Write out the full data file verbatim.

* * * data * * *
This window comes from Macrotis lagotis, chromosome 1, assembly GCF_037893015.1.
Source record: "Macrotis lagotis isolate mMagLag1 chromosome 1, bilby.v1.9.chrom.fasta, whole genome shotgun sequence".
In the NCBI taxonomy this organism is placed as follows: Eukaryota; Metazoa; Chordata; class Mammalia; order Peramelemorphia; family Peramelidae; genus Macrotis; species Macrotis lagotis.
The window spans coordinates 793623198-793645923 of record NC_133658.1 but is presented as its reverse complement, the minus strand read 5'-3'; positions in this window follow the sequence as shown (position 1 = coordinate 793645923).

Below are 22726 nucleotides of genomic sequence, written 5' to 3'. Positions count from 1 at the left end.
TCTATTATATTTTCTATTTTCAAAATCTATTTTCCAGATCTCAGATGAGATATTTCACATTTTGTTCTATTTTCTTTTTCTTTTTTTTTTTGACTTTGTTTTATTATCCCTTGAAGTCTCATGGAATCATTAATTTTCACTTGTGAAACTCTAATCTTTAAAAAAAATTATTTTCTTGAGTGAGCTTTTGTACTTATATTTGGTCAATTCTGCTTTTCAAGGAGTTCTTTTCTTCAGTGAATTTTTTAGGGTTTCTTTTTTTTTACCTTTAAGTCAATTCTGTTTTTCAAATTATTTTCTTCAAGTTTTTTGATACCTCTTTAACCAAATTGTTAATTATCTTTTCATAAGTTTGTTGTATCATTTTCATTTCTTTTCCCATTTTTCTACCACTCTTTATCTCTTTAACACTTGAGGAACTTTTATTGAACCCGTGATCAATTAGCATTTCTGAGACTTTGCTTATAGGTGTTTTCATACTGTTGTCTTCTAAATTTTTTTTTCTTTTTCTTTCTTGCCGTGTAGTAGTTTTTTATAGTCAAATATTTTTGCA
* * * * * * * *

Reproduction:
This window comes from Macrotis lagotis, chromosome 1, assembly GCF_037893015.1.
Source record: "Macrotis lagotis isolate mMagLag1 chromosome 1, bilby.v1.9.chrom.fasta, whole genome shotgun sequence".
In the NCBI taxonomy this organism is placed as follows: Eukaryota; Metazoa; Chordata; class Mammalia; order Peramelemorphia; family Peramelidae; genus Macrotis; species Macrotis lagotis.
The window spans coordinates 793623198-793645923 of record NC_133658.1 but is presented as its reverse complement, the minus strand read 5'-3'; positions in this window follow the sequence as shown (position 1 = coordinate 793645923).

Below are 22726 nucleotides of genomic sequence, written 5' to 3'. Positions count from 1 at the left end.
TCTATTATATTTTCTATTTTCAAAATCTATTTTCCAGATCTCAGATGAGATATTTCACATTTTGTTCTATTTTCTTTTTCTTTTTTTTTTTGACTTTGTTTTATTATCCCTTGAAGTCTCATGGAATCATTAATTTTCACTTGTGAAACTCTAATCTTTAAAAAAAATTATTTTCTTGAGTGAGCTTTTGTACTTATATTTGGTCAATTCTGCTTTTCAAGGAGTTCTTTTCTTCAGTGAATTTTTTAGGGTTTCTTTTTTTTTACCTTTAAGTCAATTCTGTTTTTCAAATTATTTTCTTCAAGTTTTTTGATACCTCTTTAACCAAATTGTTAATTATCTTTTCATAAGTTTGTTGTATCATTTTCATTTCTTTTCCCATTTTTCTACCACTCTTTATCTCTTTAACACTTGAGGAACTTTTATTGAACCCGTGATCAATTAGCATTTCTGAGACTTTGCTTATAGGTGTTTTCATACTGTTGTCTTCTAAATTTTTTTTTCTTTTTCTTTCTTGCCGTGTAGTAGTTTTTTATAGTCAAATATTTTTGCA